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Mayank Prakash elected new BCS President

Election welcomed of new BCS President.

Mayank Prakash, Group COO and previously CTO at wealth management specialist Tilney Smith & Williamson, has been elected President of BCS -- the chartered institute for IT -- for 2022-2023.

BCS, which has 60,000 members in 150 countries, is a charity with a royal charter that aims to support the people who work in the IT industry, and to "make IT good for society" as the charity puts it.

Prakash, who takes over from outgoing BCS President John Higgins, said: "It is a privilege to represent leading technology professionals as we explore the potential offered by technology to solve mankind’s biggest challenges: better health, sustainability, equal opportunity and better quality of life" and, thanking Higgins, said that "I look forward to building on his influential legacy to make technology good for society."

The new BCS President, who is also a NED for Uber in the UK, has extensive industry experience at the most senior  levels of the IT world, including as Chief Digital and Information Office for the UK's Department of Work and Pensions (DWP)  and as Chief Consumer Digital and Information Officer at energy giant Centrica.

Gillian Arnold FBCS, a Deloitte veteran and Past Chair of BCS Women and Managing Director of tech recruitment and training company Tectre, was elected Deputy President, the charity said this week.

Rob Deri, interim Chief Executive at BCS said: “Mayank has made an outstanding contribution to information technology at the highest levels across the public and private sector. As President of BCS, supported by Gillian and John, he will give BCS a powerful voice, representing professionals, academia, tech start-ups, businesses pursuing digitalisation and governments as we pursue making technology good for society.”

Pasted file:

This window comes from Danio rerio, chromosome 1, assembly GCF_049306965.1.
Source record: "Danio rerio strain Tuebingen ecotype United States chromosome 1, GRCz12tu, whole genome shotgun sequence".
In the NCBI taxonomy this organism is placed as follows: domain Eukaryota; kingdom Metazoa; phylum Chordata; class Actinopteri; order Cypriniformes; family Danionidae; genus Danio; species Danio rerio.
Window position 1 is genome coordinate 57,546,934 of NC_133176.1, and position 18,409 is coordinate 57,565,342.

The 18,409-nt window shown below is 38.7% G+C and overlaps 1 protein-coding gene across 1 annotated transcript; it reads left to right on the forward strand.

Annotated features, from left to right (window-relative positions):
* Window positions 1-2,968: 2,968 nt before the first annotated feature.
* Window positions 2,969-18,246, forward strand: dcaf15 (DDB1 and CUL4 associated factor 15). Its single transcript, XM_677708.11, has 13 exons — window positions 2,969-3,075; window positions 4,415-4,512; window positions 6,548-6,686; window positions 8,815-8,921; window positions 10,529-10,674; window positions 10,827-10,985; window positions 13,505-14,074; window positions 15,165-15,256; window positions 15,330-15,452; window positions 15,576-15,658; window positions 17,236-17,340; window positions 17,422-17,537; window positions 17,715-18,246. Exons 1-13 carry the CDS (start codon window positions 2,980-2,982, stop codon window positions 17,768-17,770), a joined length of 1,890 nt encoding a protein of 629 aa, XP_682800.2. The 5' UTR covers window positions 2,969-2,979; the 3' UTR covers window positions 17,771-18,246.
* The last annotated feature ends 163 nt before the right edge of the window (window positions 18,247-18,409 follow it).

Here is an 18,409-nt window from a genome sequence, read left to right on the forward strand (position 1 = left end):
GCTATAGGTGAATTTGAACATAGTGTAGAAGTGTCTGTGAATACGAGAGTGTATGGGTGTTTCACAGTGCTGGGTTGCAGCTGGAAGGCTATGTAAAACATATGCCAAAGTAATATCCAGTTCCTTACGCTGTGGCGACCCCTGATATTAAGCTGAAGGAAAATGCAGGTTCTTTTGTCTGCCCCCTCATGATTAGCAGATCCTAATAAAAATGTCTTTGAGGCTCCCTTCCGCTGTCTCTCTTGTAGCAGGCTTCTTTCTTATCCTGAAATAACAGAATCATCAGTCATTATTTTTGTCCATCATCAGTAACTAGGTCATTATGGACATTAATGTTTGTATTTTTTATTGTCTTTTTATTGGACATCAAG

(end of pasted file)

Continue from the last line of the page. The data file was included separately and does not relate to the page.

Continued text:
BCS takes blunt stance on Online Harms Bill

His election came as BCS put out an unusually blunt statement on the Online Harms Bill this week, saying that proposed legislation was "passing the buck" by blaming algorithms for a lack of online safety.

(Digital Secretary Nadine Dorries said, unveiling the legislation: “If we fail to act, we risk sacrificing the wellbeing and innocence of countless generations of children to the power of unchecked algorithms.” Her comments came the day after reports suggested that Dorries, in a meeting with Microsoft, had demanded that algorithms be banned -- a report that rapidly drew attracted some pointed comic interludes; one highlight below.)

BCS said in its response on March 17 that "singling out algorithms as responsible for children’s online safety was ‘passing the buck’. A combination of ethical design choices in those algorithms, supported by strong digital education and media literacy, was more likely to make the internet safer long-term."

Dr Bill Mitchell OBE, Director of Policy at BCS, said: “It’s how we collectively make design choices is where the problem lies. It’s also when we make badly informed choices or ones that are influenced by our own ignorance or unconscious prejudice - that is how we end up with algorithms that cause harm. When algorithms are ethically designed and competently developed, they can genuinely help improve our daily lives and the chances of solving the big problems in the world, such as caring for an ageing population and climate change.”

The draft bill was introduced in Parliament Thursday and includes plans to introduce a “duty of care” on social media companies and other user-generated-content-carrying platforms. The proposed bill can be downloaded from the government’s website here. TechCrunch has a good overview of some provisions here.

The Stack's team wish Mayank Prakash all the best for a fruitful year as BCS President.

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